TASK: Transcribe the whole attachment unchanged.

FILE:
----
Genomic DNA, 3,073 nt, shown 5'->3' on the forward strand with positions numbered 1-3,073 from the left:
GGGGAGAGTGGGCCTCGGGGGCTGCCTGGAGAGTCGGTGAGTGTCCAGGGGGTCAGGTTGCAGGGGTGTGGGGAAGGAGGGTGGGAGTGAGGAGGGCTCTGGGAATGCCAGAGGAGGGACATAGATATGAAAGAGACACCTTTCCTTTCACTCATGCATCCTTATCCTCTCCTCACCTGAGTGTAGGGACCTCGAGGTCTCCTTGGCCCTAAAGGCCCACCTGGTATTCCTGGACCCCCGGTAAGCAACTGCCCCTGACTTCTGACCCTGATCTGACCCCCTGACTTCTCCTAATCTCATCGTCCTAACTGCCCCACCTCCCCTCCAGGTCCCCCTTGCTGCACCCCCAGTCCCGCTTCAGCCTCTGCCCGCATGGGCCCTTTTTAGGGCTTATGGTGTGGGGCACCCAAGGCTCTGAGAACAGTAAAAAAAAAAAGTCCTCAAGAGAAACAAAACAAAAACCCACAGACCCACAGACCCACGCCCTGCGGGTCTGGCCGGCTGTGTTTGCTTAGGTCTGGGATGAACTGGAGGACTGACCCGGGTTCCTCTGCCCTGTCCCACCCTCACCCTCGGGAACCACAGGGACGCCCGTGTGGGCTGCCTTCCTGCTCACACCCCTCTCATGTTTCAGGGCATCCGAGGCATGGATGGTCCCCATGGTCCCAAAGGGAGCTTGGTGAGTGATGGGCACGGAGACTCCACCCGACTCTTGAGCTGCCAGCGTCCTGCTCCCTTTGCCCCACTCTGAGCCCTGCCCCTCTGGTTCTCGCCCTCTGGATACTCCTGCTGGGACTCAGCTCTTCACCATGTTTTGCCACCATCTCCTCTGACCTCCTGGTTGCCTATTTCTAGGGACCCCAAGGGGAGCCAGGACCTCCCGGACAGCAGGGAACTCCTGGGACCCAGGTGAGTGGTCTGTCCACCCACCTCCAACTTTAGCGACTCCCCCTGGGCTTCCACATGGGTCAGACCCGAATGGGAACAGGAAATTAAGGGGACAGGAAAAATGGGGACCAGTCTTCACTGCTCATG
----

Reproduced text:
Genomic DNA, 3,073 nt, shown 5'->3' on the forward strand with positions numbered 1-3,073 from the left:
GGGGAGAGTGGGCCTCGGGGGCTGCCTGGAGAGTCGGTGAGTGTCCAGGGGGTCAGGTTGCAGGGGTGTGGGGAAGGAGGGTGGGAGTGAGGAGGGCTCTGGGAATGCCAGAGGAGGGACATAGATATGAAAGAGACACCTTTCCTTTCACTCATGCATCCTTATCCTCTCCTCACCTGAGTGTAGGGACCTCGAGGTCTCCTTGGCCCTAAAGGCCCACCTGGTATTCCTGGACCCCCGGTAAGCAACTGCCCCTGACTTCTGACCCTGATCTGACCCCCTGACTTCTCCTAATCTCATCGTCCTAACTGCCCCACCTCCCCTCCAGGTCCCCCTTGCTGCACCCCCAGTCCCGCTTCAGCCTCTGCCCGCATGGGCCCTTTTTAGGGCTTATGGTGTGGGGCACCCAAGGCTCTGAGAACAGTAAAAAAAAAAAGTCCTCAAGAGAAACAAAACAAAAACCCACAGACCCACAGACCCACGCCCTGCGGGTCTGGCCGGCTGTGTTTGCTTAGGTCTGGGATGAACTGGAGGACTGACCCGGGTTCCTCTGCCCTGTCCCACCCTCACCCTCGGGAACCACAGGGACGCCCGTGTGGGCTGCCTTCCTGCTCACACCCCTCTCATGTTTCAGGGCATCCGAGGCATGGATGGTCCCCATGGTCCCAAAGGGAGCTTGGTGAGTGATGGGCACGGAGACTCCACCCGACTCTTGAGCTGCCAGCGTCCTGCTCCCTTTGCCCCACTCTGAGCCCTGCCCCTCTGGTTCTCGCCCTCTGGATACTCCTGCTGGGACTCAGCTCTTCACCATGTTTTGCCACCATCTCCTCTGACCTCCTGGTTGCCTATTTCTAGGGACCCCAAGGGGAGCCAGGACCTCCCGGACAGCAGGGAACTCCTGGGACCCAGGTGAGTGGTCTGTCCACCCACCTCCAACTTTAGCGACTCCCCCTGGGCTTCCACATGGGTCAGACCCGAATGGGAACAGGAAATTAAGGGGACAGGAAAAATGGGGACCAGTCTTCACTGCTCATG